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The Darkness II


This sequel to the 2007 video game picks up two years later, after our hero Jackie – a gangster elevated to boss status thanks to some help from supernatural powers – still has some wrongs to right. This second outing (for the Xbox 260, PlayStation 3, and PC) is more indebted to the story's comic-book roots, with a graphic style that's dark, menacing, and quick-moving. And it's still a blast to play.




It's 1977 all over again with this 17-member NYC crew, which plays old-school disco with such reverence that visions of coke-lined bathroom stalls will dance through your head. Like so much of the music from back in the day, there isn't much lyrical depth to the songs on their debut, but the pounding beats, skipping high-hats, and glittery vocals are what it's all about anyway.


Malcolm X


Spike Lee's 1992 biopic about the Black Nationalist leader celebrates its 20th anniversary (and Black History Month) with its Blu-ray debut. It's one of Lee's best movies, a stirring account of Malcolm's rise during the turbulent Civil Rights era. Denzel Washington brings his usual command to the role. Lots of bonus material tells the story behind the story.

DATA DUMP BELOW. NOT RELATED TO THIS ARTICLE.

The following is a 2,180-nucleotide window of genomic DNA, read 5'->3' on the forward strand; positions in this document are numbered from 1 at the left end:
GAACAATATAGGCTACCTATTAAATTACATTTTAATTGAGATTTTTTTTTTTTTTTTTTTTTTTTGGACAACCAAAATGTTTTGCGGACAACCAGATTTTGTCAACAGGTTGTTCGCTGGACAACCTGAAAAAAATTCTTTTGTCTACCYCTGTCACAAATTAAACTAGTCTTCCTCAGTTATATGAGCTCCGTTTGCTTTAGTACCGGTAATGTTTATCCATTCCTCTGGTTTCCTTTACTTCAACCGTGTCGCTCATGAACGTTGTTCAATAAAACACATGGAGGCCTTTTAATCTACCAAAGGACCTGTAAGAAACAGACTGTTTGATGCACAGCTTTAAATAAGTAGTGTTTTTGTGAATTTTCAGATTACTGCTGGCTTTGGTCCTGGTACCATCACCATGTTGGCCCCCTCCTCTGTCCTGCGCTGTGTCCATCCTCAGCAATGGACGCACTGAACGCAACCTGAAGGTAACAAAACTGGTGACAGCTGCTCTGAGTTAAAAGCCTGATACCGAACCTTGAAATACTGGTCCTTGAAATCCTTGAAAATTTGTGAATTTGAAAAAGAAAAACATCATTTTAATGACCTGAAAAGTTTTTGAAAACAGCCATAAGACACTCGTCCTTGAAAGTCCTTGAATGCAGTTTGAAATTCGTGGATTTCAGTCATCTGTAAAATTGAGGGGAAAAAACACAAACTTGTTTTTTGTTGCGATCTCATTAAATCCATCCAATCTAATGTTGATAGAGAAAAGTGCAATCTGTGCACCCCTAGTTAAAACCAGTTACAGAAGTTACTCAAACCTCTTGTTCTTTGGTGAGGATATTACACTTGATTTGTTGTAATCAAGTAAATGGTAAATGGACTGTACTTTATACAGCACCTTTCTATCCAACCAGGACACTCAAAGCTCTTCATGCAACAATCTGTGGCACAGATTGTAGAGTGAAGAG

Thunder Soul


This documentary chronicles Houston's Kashmere High School Stage Band, a group of '70s musicians who were driven from an ordinary high-school jazz band to a solid funk machine by a beloved teacher. Thirty-five years later, members reunite in their old hometown to pay tribute to their leader. Moving, rousing, and packed with great music.




More Black History Month goodness: Laurence Fishburne plays the Supreme Court Justice in this one-man play shot before a live audience at the Kennedy Center's Eisenhower Theater in Washington, DC. And for 105 minutes Fishburne rules the stage, reflecting on Thurgood Marshall's life, accomplishments, and regrets. It's a great, riveting performance.

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